Safely investigating fire scenes
Although the focus of any fire investigation is to determine where the fire started, what the ignition source was and how the fire spread in the way that it did, the most important aspect of any investigation is safety. There exist many risks on any fire scene, no matter its size, and the focus of establishing the cause of the fire can sometimes mean that safety is overlooked. Fire scenes are dangerous places. The structural integrity of buildings has often been compromised resulting in the very real risk that the building could collapse. Obviously, it is vital that fire scene investigators confirm the stability of buildings before setting foot inside them. The risk of electric shock from exposed electrical cables and gas leaks from damaged pipework require fire investigators to ensure that services have been suitably isolated before commencing any scene investigation. Fire debris presents many risks to the investigator such as broken glass, charred wood and plastics, plasterboard, asbestos and sometimes, tragically, human remains. For this reason, investigators wear full personal protective equipment including boots, overalls, helmets, safety spectacles, gloves, and respirators..
Fire scene risks
The risk from sharp objects, airborne dust and other particles, chemical hazards and biological contaminants pose a high level of risk to the unwary investigator. It is all too easy to remove a helmet if it becomes cumbersome or take off an uncomfortable respirator but investigators should avoid complacency at all costs. The result of inhaling contaminated airborne particles or contact with human bodily fluids, for example, can lead to both acute or chronic health problems. In addition, serious or fatal injuries are a real possibility if live electrical cables or unstable structures are not properly made safe.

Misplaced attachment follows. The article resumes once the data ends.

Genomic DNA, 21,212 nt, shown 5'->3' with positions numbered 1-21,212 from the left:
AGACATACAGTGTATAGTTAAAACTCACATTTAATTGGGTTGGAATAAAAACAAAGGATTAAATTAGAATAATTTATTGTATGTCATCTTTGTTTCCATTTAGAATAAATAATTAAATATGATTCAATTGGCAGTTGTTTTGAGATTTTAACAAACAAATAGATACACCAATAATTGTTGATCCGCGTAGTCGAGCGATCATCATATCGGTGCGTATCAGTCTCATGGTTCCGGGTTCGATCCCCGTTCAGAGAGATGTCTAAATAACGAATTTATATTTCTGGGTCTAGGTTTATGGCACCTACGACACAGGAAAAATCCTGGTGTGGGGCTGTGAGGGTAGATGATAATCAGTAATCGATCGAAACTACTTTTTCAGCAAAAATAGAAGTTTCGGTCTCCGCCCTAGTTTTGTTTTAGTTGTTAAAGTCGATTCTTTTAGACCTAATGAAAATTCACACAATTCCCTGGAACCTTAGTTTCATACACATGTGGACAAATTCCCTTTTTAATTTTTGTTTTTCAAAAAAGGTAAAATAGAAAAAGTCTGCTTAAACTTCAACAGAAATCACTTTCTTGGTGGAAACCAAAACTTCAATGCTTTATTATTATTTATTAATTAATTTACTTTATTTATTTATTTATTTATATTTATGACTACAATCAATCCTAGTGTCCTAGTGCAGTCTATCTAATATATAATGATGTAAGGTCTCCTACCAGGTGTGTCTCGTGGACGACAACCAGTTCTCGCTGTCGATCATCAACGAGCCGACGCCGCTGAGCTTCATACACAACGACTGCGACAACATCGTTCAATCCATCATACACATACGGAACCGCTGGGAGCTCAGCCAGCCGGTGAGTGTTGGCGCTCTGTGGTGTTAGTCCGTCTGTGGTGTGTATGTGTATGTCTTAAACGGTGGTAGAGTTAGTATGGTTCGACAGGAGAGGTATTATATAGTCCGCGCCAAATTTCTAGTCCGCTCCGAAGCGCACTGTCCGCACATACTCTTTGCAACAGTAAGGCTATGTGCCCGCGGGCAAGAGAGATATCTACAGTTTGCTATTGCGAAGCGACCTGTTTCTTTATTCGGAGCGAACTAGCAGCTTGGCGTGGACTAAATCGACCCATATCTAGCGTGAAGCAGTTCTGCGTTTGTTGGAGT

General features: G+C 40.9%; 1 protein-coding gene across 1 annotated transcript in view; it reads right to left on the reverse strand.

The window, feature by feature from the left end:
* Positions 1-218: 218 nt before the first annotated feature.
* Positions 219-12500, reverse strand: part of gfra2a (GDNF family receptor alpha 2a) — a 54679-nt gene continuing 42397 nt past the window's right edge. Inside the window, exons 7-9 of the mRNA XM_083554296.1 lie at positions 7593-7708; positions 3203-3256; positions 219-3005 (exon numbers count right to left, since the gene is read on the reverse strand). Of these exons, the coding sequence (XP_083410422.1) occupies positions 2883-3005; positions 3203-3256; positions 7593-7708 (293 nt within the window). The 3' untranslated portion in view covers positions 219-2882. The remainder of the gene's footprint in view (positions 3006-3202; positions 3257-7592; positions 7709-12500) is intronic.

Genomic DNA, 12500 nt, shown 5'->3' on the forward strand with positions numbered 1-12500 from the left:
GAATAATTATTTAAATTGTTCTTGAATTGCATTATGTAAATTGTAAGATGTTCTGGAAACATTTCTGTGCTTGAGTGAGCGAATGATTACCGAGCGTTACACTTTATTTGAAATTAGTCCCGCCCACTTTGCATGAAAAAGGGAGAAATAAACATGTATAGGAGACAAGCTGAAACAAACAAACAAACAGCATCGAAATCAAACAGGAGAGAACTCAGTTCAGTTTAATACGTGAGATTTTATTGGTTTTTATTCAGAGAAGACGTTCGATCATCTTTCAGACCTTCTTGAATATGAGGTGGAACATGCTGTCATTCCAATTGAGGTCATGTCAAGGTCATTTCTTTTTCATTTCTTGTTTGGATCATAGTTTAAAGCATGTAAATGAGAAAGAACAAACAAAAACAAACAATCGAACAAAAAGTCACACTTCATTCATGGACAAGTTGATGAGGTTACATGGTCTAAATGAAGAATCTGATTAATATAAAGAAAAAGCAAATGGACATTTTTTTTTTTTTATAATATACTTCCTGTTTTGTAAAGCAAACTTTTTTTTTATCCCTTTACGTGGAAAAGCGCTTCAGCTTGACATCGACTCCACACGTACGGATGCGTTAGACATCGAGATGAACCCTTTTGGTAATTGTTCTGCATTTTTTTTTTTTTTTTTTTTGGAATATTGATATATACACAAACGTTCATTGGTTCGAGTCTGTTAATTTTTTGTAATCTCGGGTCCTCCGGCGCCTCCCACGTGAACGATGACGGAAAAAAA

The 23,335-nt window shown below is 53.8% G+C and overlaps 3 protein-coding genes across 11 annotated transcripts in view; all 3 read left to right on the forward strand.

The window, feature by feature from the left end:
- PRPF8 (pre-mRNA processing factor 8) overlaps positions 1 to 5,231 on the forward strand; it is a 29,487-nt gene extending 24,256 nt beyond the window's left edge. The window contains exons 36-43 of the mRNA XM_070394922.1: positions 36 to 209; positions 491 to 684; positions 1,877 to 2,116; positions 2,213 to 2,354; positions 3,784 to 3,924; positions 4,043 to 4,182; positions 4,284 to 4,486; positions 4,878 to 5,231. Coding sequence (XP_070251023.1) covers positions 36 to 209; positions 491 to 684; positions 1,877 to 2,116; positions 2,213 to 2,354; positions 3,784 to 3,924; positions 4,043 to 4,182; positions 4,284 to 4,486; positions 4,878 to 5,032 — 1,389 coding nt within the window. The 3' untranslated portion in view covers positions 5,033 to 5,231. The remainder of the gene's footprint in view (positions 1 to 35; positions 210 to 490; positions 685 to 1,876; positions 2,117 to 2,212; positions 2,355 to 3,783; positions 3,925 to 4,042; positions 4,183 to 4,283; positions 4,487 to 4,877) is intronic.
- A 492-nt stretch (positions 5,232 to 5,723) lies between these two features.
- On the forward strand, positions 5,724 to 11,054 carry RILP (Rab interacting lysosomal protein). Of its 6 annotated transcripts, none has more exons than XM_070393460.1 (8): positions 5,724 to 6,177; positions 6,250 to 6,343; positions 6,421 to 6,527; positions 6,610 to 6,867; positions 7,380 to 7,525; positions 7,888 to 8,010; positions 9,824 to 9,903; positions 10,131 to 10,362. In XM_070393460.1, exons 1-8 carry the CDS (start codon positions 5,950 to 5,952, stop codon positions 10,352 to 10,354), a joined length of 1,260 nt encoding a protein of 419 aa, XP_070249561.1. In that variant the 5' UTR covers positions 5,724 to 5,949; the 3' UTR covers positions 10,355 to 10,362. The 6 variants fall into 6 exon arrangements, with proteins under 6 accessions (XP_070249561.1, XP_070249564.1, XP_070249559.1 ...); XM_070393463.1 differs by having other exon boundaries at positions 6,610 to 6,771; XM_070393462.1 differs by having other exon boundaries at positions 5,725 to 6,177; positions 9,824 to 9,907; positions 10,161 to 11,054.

Fire scene risk assessment
Virtually all injuries sustained at fire scenes appear to result from a few common reasons, and unfortunately, these incidents could have been avoided. Typical mistakes made by those working at fire scenes are: Poor attitude to safety, working when tired and not recognising the need to take a break, poor maintenance of personal protective equipment, a lack of training, failing to recognise warning signs, not carrying out a proper scene risk assessment, failing to follow procedures or to confirm safety measures already in place, relaxing too soon and allowing complacency to set in and lastly, the belief that ‘it won’t happen to me’. No fire investigation is worth getting hurt for and fire investigation scene safety should be at the top of the priority list for any fire investigator.